Paying for higher education can be a daunting thought. With the cost of higher education continuing to rise, and when scholarships and savings won't cover tuition, fees and living expenses, parents and students often turn to loans to help cover the costs. Federal student loans are generally obtained through a school's financial aid plan. If a federal loan does not cover expenses students and parents can apply for a private college loan.

In July 2008, Governor Patrick launched a Web page to provide answers and assistance relative to student loans for Massachusetts students and their families: www.mass.gov/studentloans.

Government versus Private Loans

Stafford Loans are federal student loans made available to college and university students to supplement personal and family resources, scholarships, grants, and work-study. Nearly all students are eligible to receive Stafford loans regardless of credit. Stafford loans may be subsidized by the U.S. Government or unsubsidized depending on the student's financial need.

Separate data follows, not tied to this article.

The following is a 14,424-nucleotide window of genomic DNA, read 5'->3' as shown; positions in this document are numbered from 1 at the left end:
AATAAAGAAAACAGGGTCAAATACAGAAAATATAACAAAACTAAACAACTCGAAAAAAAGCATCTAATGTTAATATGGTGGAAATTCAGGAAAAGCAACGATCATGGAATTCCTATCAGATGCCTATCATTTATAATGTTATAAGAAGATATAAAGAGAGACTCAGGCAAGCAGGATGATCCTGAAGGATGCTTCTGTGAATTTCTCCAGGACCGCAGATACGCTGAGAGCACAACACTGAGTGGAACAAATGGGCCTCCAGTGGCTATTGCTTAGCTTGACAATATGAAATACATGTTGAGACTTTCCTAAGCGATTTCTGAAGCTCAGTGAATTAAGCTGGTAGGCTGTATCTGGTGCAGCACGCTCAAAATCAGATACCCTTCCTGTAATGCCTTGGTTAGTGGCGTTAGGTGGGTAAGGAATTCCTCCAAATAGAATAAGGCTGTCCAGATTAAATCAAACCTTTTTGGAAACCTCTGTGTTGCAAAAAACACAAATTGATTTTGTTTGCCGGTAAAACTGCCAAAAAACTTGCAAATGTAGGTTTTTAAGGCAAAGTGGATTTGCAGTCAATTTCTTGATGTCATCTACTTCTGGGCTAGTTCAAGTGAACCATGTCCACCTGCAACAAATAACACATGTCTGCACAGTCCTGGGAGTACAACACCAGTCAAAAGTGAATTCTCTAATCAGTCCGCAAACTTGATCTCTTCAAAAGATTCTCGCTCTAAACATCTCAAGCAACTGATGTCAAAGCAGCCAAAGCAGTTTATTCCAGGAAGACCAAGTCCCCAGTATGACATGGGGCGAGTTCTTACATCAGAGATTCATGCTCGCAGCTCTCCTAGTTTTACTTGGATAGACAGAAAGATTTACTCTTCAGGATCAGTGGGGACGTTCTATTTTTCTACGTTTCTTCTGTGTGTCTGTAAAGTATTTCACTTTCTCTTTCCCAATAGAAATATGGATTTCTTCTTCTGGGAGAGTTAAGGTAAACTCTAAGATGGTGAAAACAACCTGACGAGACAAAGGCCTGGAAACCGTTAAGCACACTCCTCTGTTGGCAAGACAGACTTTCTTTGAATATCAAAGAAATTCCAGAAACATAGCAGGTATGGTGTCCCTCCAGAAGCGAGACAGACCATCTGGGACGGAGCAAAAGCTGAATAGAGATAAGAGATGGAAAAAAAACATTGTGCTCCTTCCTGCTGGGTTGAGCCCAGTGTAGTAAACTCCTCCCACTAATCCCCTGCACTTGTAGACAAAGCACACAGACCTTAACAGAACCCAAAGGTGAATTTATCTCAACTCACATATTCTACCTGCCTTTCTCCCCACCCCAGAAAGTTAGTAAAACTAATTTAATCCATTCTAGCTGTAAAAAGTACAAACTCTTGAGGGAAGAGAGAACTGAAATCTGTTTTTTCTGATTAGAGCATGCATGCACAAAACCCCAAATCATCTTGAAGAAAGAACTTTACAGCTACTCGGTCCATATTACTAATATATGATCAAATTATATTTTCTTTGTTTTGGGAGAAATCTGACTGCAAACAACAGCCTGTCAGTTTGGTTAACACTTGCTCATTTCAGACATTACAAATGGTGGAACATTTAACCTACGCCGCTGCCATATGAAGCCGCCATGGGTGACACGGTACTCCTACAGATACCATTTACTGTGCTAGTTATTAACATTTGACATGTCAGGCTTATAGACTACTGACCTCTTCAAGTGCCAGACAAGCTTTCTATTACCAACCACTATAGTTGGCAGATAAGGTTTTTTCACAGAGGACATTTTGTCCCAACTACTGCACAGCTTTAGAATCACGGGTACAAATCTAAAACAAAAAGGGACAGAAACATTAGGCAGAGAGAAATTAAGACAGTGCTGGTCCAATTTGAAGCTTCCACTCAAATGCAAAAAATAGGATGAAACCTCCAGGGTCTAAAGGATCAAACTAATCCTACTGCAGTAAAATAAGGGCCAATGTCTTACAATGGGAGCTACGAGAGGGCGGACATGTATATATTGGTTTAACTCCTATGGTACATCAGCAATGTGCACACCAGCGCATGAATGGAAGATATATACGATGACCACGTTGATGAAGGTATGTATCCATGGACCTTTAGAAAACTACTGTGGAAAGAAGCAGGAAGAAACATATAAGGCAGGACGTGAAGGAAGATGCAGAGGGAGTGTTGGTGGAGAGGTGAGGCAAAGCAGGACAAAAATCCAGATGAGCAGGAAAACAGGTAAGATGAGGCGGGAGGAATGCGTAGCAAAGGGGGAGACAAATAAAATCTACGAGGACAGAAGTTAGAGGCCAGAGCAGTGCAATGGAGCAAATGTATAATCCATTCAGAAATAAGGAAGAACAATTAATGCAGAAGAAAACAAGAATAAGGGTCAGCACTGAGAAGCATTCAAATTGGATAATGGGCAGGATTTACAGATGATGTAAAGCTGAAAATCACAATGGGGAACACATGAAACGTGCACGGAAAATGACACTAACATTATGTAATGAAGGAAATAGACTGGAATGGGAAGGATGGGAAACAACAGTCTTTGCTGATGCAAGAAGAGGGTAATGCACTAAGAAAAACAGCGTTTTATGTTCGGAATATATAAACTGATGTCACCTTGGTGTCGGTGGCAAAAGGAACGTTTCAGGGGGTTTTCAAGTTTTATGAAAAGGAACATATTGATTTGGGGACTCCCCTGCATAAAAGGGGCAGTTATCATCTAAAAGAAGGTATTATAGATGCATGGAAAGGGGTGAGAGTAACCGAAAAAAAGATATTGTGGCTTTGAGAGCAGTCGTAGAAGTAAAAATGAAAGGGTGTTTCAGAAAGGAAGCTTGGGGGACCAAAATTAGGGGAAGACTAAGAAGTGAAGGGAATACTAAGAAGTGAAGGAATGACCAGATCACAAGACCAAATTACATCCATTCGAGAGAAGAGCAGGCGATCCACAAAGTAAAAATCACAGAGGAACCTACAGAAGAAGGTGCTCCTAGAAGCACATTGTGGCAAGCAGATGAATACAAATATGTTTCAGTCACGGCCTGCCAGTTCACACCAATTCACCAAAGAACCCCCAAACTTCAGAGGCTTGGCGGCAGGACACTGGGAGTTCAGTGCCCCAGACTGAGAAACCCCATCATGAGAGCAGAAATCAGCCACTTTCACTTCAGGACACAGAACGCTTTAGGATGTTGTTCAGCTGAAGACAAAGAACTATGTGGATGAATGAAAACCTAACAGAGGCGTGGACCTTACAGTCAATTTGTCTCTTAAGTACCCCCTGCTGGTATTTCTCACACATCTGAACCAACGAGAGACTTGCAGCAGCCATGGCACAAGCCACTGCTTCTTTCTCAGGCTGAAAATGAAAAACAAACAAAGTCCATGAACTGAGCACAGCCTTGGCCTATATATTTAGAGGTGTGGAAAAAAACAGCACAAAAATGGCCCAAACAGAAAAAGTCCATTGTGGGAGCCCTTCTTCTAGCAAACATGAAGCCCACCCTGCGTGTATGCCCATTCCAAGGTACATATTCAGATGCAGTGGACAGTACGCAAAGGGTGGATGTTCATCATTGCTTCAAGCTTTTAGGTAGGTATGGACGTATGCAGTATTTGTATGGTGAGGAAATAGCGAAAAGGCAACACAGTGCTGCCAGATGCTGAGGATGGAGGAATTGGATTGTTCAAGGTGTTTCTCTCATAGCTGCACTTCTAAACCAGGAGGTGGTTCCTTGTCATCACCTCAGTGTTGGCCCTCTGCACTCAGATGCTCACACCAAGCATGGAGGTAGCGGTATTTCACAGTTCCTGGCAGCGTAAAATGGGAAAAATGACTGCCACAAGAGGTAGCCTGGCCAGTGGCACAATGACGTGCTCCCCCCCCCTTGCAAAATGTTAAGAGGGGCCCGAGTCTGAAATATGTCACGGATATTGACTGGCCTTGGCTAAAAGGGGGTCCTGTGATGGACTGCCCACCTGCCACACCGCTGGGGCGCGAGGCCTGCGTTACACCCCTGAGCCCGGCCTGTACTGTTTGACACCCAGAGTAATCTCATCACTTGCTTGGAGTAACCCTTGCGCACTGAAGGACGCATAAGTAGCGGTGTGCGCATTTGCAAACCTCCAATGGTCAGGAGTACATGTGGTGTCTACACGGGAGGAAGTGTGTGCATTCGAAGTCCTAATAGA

For more information, contact your school financial aid office or visit the U.S. Department of Education's "Student Aid on the Web" website.

When Federal loans do not cover all expenses for higher education, students can apply for a private student loan. Private loans are generally credit-based loans and can be obtained through most banks and lending agencies. Be sure to carefully read and understand any contract you sign. Be aware of interest rates and repayment plans before signing any contract. For more information, contact your school financial aid office.

Repayment and Loan Forgiveness

Educational loan repayment generally begins within 6 months of ending your education. For information on consolidation or payment plans, contact your loan provider. Under specific circumstances you could have your Federal student loans forgiven, meaning you no longer have to pay them back. For more information, visit the FinAid.org online guide, The Smart Student Guide to Financial Aid.